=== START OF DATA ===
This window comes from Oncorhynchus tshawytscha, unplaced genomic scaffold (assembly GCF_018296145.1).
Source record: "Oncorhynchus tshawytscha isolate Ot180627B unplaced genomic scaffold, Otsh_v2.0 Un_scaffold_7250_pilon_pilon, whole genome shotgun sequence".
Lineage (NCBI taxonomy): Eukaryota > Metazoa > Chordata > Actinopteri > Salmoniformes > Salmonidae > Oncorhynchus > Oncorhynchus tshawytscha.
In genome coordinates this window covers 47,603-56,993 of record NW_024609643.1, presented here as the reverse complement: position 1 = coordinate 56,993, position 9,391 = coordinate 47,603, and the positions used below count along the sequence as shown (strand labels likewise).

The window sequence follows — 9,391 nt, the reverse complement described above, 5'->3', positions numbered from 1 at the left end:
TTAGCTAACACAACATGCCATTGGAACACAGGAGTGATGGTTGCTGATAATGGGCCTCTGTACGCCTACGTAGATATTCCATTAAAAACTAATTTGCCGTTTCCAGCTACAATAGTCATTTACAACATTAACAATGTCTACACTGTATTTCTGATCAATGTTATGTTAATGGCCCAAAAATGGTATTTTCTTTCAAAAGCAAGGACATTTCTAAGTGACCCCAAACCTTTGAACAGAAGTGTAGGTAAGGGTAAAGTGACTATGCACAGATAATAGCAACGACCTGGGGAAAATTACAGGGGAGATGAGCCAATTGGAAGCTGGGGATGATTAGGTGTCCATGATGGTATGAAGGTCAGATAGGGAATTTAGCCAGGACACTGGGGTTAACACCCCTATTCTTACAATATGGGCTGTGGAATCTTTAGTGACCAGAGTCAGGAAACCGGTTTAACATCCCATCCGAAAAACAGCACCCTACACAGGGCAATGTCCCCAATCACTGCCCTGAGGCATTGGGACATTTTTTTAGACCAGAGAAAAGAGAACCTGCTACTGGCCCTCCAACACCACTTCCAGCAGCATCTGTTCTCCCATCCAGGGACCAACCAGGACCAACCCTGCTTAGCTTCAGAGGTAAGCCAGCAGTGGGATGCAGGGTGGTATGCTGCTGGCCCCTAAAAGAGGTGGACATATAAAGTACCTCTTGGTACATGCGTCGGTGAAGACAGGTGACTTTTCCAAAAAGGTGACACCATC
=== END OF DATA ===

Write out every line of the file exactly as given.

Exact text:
This window comes from Oncorhynchus tshawytscha, unplaced genomic scaffold (assembly GCF_018296145.1).
Source record: "Oncorhynchus tshawytscha isolate Ot180627B unplaced genomic scaffold, Otsh_v2.0 Un_scaffold_7250_pilon_pilon, whole genome shotgun sequence".
Lineage (NCBI taxonomy): Eukaryota > Metazoa > Chordata > Actinopteri > Salmoniformes > Salmonidae > Oncorhynchus > Oncorhynchus tshawytscha.
In genome coordinates this window covers 47,603-56,993 of record NW_024609643.1, presented here as the reverse complement: position 1 = coordinate 56,993, position 9,391 = coordinate 47,603, and the positions used below count along the sequence as shown (strand labels likewise).

The window sequence follows — 9,391 nt, the reverse complement described above, 5'->3', positions numbered from 1 at the left end:
TTAGCTAACACAACATGCCATTGGAACACAGGAGTGATGGTTGCTGATAATGGGCCTCTGTACGCCTACGTAGATATTCCATTAAAAACTAATTTGCCGTTTCCAGCTACAATAGTCATTTACAACATTAACAATGTCTACACTGTATTTCTGATCAATGTTATGTTAATGGCCCAAAAATGGTATTTTCTTTCAAAAGCAAGGACATTTCTAAGTGACCCCAAACCTTTGAACAGAAGTGTAGGTAAGGGTAAAGTGACTATGCACAGATAATAGCAACGACCTGGGGAAAATTACAGGGGAGATGAGCCAATTGGAAGCTGGGGATGATTAGGTGTCCATGATGGTATGAAGGTCAGATAGGGAATTTAGCCAGGACACTGGGGTTAACACCCCTATTCTTACAATATGGGCTGTGGAATCTTTAGTGACCAGAGTCAGGAAACCGGTTTAACATCCCATCCGAAAAACAGCACCCTACACAGGGCAATGTCCCCAATCACTGCCCTGAGGCATTGGGACATTTTTTTAGACCAGAGAAAAGAGAACCTGCTACTGGCCCTCCAACACCACTTCCAGCAGCATCTGTTCTCCCATCCAGGGACCAACCAGGACCAACCCTGCTTAGCTTCAGAGGTAAGCCAGCAGTGGGATGCAGGGTGGTATGCTGCTGGCCCCTAAAAGAGGTGGACATATAAAGTACCTCTTGGTACATGCGTCGGTGAAGACAGGTGACTTTTCCAAAAAGGTGACACCATC